TAMPA — They're upset about tuition hikes totaling 15 percent.
Their parents are suffering, they say, and they're suffering.
"Why are we always being asked to sacrifice?" asked University of South Florida biochemistry major Cody Childers.
Dozens of students marched on the USF administration building Wednesday, chanting, "Judy got paid off, we got ripped off," and "Hi-ho! Tuition hikes have got to go."
The protest, billed as an "Occupy USF" event, was organized by the Students for a Democratic Society. The group planned to target this year's tuition increases — 8 percent by the Legislature and 7 percent by the university system — and demand a freeze. Some called for USF president Judy Genshaft's resignation.
Administrators were ready.
As soon as the group reached the front door, administrators and faculty welcomed them and held it open.
The students were escorted to a room as senior vice provost Dwayne Smith gave each a handout with a graph showing that Florida has some of the lowest tuition rates in the nation. USF's is about $4,000 a year for a full-time undergraduate.
With nine campus leaders up front facing a room full of students, the setting felt like a classroom. Some students joked there would be a quiz.
But their concerns were anything but lighthearted.
Childers said he had been laid off from three jobs. Leonah Arroyo, a 24-year-old library and information science master's student, said she can't support herself on the $10 an hour she makes working 10 hours a week at the library.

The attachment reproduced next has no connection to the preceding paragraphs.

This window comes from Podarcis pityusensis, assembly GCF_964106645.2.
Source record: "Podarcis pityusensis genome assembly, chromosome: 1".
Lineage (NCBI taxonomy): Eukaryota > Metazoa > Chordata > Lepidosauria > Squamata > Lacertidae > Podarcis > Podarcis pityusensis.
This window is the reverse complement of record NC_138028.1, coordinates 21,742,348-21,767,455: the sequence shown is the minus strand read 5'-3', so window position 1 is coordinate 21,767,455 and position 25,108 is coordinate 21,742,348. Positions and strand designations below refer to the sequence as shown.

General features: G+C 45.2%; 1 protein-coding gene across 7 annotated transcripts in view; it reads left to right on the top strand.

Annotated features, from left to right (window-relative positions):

"We can't afford anything," she said. "We can't afford to eat sometimes."
They pointed to $200 textbooks and said that on-campus living, required of most freshman, is significantly more expensive than off-campus. They questioned cosmetic improvements to the university.
The administrators listened, and many times, they agreed.
Finance professor Scott Besley said he fought to lower the price of a textbook he wrote, but it's an issue with publishers, not the university, he said.
He and the senior vice provost both said if it were possible, they'd like USF to not charge tuition at all.
"But what happens if we face a 10 percent budget cut next year?" Smith asked the group. "That's the rumor."
He said the university's state funding has been cut five years in a row. He encouraged students to start grass roots movements, talk to their state representatives and go to Tallahassee to lobby for decreased tuition.
In the end, administrators didn't accept any of the demands.
"It's not that simple," Smith told a reporter.
But as they walked out, administrators gathered contact information and shook hands with the most vocal students so they might continue the discussion.
Childers said he felt encouraged.
"It seemed like people who appeared to be on different sides here are not enemies," he said.
Times news researcher John Martin contributed to this report. Jessica Vander Velde can be reached at email@example.com or (813) 226-3433.